Named after the Leopard sharks that frequent the site often on the sandy bottoms. The sight is made up of three main pinnacles running from north to south. The pinnacles are number as they head in a south direction and also get deeper as they go. The first pinnacle is the only pinnacle that is visible from the surface. Commonly only pinnacles one and two are dived, normally starting at pinnacle one, depending on the currents with the depth of pinnacle three (about 15 metres) at the shallowest being an issue towards the end of a dive.
Much like Koh Doc Mai on it’s day it can be stunning however visibility and strong currents can hamper a dive.
Shark Point is blessed with a beautiful selection of the Giant Gorgonian Fan Coral, some as big as 3 metres, a stunning selection and bizzarly shaped barrel sponges and colourful range of soft anemones. This site has a fantastic mix of marine life which delivers both the large 3.5 metres Leopard sharks and small creatures such as Ghost Pipefish and Seahorse.
Recently there has been an abundance of Kuhl’s Stingrays and Cuttlefish in between the first and second pinnacle. This site has at times provided some rare and wonderful sea creatures lurking about including Whale Sharks, Spotted Eagle ray and recently even a Spotted Shovelnose Ray has tantalized the senses.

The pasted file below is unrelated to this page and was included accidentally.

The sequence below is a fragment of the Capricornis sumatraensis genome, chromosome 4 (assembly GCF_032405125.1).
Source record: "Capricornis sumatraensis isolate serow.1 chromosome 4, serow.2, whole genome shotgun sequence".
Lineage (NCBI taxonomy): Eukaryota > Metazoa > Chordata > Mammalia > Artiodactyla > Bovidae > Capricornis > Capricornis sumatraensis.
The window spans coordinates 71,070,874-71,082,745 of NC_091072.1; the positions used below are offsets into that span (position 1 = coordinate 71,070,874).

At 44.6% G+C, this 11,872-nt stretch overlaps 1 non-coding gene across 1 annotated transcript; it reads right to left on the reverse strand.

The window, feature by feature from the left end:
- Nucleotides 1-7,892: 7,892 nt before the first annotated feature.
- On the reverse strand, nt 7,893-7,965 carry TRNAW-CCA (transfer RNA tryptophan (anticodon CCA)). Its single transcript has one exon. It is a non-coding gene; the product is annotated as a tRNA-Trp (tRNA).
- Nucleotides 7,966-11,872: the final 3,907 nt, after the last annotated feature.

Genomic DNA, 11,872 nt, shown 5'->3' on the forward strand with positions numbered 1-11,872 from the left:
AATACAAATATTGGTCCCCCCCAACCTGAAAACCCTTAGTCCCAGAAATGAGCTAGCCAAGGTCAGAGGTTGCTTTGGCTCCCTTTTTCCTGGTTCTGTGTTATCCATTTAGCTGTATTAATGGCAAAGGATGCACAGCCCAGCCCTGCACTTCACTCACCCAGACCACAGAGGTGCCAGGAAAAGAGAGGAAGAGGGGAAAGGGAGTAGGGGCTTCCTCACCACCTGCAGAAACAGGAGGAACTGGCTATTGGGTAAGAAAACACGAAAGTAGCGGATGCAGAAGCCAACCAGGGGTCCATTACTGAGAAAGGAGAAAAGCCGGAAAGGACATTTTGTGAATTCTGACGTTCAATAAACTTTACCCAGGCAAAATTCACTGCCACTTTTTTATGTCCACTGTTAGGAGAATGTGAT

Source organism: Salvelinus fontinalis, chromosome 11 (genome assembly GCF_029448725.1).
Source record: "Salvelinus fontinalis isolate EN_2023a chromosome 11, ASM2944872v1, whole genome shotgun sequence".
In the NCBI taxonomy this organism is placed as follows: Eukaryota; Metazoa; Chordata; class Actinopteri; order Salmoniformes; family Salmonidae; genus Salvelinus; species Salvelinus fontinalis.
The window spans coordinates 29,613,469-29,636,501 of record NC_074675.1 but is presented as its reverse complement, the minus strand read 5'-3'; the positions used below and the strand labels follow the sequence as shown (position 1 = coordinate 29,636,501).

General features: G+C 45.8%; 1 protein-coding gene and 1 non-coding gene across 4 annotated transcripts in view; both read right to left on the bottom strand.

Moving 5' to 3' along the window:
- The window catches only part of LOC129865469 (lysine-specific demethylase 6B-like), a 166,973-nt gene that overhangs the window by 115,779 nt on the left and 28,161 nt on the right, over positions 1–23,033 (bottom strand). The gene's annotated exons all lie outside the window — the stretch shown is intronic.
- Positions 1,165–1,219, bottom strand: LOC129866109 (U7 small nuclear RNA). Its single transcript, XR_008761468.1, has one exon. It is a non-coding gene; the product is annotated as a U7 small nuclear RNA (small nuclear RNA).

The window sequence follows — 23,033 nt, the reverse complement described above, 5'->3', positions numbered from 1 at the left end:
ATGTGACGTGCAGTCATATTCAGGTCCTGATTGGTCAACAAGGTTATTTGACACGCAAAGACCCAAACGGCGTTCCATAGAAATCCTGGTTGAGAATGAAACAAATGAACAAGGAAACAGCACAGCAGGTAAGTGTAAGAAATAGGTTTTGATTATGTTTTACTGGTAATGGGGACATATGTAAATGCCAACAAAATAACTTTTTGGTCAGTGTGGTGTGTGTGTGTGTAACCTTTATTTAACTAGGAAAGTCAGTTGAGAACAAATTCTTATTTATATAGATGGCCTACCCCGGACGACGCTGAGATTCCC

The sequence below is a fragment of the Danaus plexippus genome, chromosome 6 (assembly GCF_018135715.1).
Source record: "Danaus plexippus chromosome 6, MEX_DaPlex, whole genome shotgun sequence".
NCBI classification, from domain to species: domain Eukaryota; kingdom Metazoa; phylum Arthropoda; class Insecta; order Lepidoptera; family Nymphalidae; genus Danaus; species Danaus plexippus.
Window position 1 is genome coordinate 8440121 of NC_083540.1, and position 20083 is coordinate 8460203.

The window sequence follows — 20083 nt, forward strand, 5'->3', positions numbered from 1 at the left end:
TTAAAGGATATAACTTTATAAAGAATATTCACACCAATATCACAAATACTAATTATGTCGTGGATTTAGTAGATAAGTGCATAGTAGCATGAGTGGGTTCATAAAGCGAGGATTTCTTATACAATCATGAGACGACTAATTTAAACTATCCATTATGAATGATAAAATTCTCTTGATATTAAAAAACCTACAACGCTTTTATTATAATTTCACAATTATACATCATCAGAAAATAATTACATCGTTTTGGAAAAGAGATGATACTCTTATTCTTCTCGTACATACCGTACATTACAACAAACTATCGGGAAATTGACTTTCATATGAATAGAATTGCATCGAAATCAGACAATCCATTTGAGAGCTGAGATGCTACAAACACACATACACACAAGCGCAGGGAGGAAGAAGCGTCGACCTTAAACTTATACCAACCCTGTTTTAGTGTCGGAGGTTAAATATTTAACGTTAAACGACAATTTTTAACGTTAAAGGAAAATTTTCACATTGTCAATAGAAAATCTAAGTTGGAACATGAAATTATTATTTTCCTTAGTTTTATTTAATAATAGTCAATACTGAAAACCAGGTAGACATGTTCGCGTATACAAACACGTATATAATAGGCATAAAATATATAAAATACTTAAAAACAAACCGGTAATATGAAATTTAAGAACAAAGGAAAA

This dive site is more suited to experienced divers and can often be intimidating to beginner divers given the strong currents and rough seas. With careful planning it can be dived by novice divers however extra care should be taken.
This is a great scuba diving site and one of the best in the Phuket area.
This is a day tip site and is often done in conjunction with either, Phi Phi, Anemone Reef, Koh Doc Mai and King Cruiser Wreck.
Depth: 5-25m Difficulty: ✩✩✩ Marine life: ✩✩✩ Coral: ✩✩✩ Currents: ✩✩✩
Dive boats go to Shark Point every day of the week as a part of a 3-dive combo with Phi Phi (intermediate day) or Koh Doc Mai and King Cruiser (advanced divers day). Shark Point can be substituted with Anemone Reef depending on the currents and weather conditions.